Although what you are saying makes a lot of sense(thanks!), I see that my 
program is just using a 5 second timeout. Is it possible that it can still 
lead to this performance profile? 

On Tuesday, October 18, 2016 at 10:22:09 AM UTC-7, 
> Does your program set a very large Timeout on its mdns requests (maybe 
> tens of hours long)?
> It looks like your program is consuming a lot of CPU cycles on managing 
> timers. On the left half of the flame graph, lots of CPU cycles are spent 
> in runtime.timerproc. Time here indicates a large number of active timers 
> (from time.NewTimer or time.After). The CPU cycles attributed to 
> runtime.sysmon in the right half of the flame graph are a side effect of 
> the runtime.timerproc goroutine doing a large number of short sleeps.
> So why are there a large number of active timers in your process? It looks 
> like the mdns package has a bug wherein it sets a timeout on operations, 
> but never cancels that timeout if the operation completes successfully. 
> Instead of using time.After, the mdns package should use time.NewTimer and 
> then defer a call to Stop: 
> The default timeout is one second, but it seems likely that your process 
> specifies a much larger timeout—likely a couple of days to match how long 
> it takes before the CPU usage levels out.
> You can fix this behavior in your program by using a smaller timeout, so 
> the "leaked" timers are released sooner, so there's a smaller number active 
> at any time. The mdns package should also be changed to clean up its timer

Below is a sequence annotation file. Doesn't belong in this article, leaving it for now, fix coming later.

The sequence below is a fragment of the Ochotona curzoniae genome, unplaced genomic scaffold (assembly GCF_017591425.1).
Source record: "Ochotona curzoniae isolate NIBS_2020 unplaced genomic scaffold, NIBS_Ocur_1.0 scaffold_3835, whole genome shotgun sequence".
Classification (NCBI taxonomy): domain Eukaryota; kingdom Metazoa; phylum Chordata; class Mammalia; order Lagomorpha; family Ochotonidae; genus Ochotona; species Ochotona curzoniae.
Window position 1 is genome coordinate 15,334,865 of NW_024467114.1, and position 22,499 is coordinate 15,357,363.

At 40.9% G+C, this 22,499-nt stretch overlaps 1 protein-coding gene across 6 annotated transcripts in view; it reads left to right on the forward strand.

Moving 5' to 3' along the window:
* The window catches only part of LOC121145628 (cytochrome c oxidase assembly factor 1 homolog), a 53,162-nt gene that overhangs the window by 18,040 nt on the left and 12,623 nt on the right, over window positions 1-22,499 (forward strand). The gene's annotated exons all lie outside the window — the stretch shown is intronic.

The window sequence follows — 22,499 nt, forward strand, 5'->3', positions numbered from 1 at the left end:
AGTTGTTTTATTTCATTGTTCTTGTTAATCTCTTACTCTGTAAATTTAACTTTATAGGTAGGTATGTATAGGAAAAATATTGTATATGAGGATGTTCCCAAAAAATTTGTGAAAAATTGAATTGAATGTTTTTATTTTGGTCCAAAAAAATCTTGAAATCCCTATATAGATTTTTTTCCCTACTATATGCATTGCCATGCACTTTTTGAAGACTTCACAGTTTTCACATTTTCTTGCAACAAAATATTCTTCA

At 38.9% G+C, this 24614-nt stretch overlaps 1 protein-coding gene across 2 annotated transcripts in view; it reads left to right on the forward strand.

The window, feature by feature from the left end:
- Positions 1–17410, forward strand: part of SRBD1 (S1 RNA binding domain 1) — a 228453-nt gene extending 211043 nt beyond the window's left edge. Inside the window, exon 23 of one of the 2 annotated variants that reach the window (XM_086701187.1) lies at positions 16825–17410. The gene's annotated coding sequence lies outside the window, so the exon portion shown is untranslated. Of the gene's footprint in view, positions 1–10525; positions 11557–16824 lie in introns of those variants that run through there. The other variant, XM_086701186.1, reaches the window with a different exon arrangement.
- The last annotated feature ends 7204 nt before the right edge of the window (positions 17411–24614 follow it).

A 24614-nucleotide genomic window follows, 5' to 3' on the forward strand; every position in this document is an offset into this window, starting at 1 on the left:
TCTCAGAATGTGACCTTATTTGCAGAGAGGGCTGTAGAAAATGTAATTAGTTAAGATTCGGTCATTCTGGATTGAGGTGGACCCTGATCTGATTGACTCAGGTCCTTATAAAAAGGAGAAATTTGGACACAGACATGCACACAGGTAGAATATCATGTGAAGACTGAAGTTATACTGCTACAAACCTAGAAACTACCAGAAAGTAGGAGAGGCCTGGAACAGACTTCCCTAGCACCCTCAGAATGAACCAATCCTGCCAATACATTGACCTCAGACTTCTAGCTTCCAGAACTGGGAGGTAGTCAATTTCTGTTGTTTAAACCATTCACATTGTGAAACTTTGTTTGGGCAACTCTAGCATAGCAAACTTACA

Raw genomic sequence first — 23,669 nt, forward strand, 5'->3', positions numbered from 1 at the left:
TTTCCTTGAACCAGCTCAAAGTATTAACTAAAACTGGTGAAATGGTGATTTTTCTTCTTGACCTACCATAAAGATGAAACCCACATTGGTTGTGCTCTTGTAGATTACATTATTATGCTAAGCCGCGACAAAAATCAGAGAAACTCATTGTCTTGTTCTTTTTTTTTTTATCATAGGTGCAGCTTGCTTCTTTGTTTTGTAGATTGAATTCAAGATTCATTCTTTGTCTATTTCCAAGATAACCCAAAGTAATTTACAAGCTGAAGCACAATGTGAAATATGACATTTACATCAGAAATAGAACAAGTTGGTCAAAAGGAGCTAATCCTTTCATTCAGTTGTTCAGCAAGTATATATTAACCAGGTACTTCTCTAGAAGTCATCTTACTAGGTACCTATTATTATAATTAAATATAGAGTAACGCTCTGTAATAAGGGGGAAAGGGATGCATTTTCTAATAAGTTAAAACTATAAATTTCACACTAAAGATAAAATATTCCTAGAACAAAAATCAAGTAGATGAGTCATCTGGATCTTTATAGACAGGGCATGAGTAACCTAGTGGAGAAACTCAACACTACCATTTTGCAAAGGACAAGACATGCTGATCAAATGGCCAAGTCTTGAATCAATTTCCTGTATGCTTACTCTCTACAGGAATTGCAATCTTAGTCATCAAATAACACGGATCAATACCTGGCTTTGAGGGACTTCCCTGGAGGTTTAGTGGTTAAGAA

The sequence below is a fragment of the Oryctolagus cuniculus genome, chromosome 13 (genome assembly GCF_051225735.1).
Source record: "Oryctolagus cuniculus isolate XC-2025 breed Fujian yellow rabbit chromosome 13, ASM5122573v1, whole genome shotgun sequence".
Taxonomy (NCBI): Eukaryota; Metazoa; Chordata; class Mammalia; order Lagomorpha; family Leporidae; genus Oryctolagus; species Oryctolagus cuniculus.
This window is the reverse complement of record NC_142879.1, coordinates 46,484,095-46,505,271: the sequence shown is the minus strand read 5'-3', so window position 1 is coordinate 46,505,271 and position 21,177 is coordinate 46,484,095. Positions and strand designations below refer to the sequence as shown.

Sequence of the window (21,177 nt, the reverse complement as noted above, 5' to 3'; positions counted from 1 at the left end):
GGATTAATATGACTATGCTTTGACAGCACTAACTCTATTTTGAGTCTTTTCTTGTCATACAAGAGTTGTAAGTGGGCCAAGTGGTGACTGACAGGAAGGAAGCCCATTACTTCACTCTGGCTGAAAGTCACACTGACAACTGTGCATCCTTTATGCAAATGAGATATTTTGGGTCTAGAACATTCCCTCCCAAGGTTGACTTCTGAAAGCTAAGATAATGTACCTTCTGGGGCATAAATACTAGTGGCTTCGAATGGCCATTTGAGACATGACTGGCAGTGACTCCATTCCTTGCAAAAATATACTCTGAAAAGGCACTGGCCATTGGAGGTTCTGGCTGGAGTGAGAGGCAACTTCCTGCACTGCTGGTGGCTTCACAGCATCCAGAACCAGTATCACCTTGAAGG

> before the query method returns, via time.NewTimer and defer Stop.
> On Monday, October 17, 2016 at 11:51:52 AM UTC-7, Abhay Bothra wrote:
>> We are using Hashicorp's mdns library ( 
>> for node discovery, with a frequency of 1 mdns query / minute. The CPU 
>> consumption by the process increases very gradually over a couple of days, 
>> going from 2-3% to 20-30% over 3-4 days. From the runtime instrumentation 
>> we have done, the number of go-routines seems to be fairly static.
>> The attached flame-graph from the pprof output suggests that a log of CPU 
>> is being spent on runtime.goexit and runtime.mstart. To me this seems to 
>> suggest that we are starting very short lived go-routines.
>> - Is it fair to blame lots of short-lived go-routines for this?
>> - What else can lead to this sort of behavior?
>> - How should be go about instrumenting our code in order to be able to 
>> get a root cause?
>> Really appreciate any help.
>> Thanks!

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